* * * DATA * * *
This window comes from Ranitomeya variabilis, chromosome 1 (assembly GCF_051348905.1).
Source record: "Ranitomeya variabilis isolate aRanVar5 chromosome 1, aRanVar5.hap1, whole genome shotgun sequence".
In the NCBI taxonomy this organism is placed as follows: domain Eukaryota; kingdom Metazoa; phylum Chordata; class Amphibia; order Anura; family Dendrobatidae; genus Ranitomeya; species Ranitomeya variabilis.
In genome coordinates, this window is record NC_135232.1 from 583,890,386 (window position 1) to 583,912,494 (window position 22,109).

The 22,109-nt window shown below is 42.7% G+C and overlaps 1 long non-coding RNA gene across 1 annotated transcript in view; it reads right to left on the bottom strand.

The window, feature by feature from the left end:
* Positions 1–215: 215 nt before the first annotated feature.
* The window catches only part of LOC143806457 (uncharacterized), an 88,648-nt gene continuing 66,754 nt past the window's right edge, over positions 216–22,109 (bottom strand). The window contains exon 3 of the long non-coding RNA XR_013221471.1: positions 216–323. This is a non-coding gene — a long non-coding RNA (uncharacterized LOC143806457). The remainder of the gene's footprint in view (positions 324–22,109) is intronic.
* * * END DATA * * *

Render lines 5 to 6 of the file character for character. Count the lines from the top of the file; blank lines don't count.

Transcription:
The 22,109-nt window shown below is 42.7% G+C and overlaps 1 long non-coding RNA gene across 1 annotated transcript in view; it reads right to left on the bottom strand.

The window, feature by feature from the left end: